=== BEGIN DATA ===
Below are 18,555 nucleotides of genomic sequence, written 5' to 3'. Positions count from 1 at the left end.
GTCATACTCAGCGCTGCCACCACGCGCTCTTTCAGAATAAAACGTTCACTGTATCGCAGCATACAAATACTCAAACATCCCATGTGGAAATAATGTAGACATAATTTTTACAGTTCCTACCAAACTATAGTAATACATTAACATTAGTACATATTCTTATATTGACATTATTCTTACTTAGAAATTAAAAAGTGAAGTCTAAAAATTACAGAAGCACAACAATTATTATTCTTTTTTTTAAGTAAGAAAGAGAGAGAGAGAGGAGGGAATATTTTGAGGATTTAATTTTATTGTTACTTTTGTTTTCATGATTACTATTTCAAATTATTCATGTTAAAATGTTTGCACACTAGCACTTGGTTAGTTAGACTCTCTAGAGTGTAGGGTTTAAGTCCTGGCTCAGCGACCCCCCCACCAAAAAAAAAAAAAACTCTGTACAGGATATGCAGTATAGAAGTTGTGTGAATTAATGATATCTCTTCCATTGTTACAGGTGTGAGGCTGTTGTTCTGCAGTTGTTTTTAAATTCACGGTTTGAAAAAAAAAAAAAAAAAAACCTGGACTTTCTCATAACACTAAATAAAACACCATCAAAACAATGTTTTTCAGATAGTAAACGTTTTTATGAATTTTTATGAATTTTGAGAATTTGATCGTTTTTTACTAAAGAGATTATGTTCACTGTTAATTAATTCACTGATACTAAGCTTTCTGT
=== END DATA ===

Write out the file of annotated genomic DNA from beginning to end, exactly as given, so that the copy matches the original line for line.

Below are 18,555 nucleotides of genomic sequence, written 5' to 3'. Positions count from 1 at the left end.
GTCATACTCAGCGCTGCCACCACGCGCTCTTTCAGAATAAAACGTTCACTGTATCGCAGCATACAAATACTCAAACATCCCATGTGGAAATAATGTAGACATAATTTTTACAGTTCCTACCAAACTATAGTAATACATTAACATTAGTACATATTCTTATATTGACATTATTCTTACTTAGAAATTAAAAAGTGAAGTCTAAAAATTACAGAAGCACAACAATTATTATTCTTTTTTTTAAGTAAGAAAGAGAGAGAGAGAGGAGGGAATATTTTGAGGATTTAATTTTATTGTTACTTTTGTTTTCATGATTACTATTTCAAATTATTCATGTTAAAATGTTTGCACACTAGCACTTGGTTAGTTAGACTCTCTAGAGTGTAGGGTTTAAGTCCTGGCTCAGCGACCCCCCCACCAAAAAAAAAAAAAACTCTGTACAGGATATGCAGTATAGAAGTTGTGTGAATTAATGATATCTCTTCCATTGTTACAGGTGTGAGGCTGTTGTTCTGCAGTTGTTTTTAAATTCACGGTTTGAAAAAAAAAAAAAAAAAAACCTGGACTTTCTCATAACACTAAATAAAACACCATCAAAACAATGTTTTTCAGATAGTAAACGTTTTTATGAATTTTTATGAATTTTGAGAATTTGATCGTTTTTTACTAAAGAGATTATGTTCACTGTTAATTAATTCACTGATACTAAGCTTTCTGT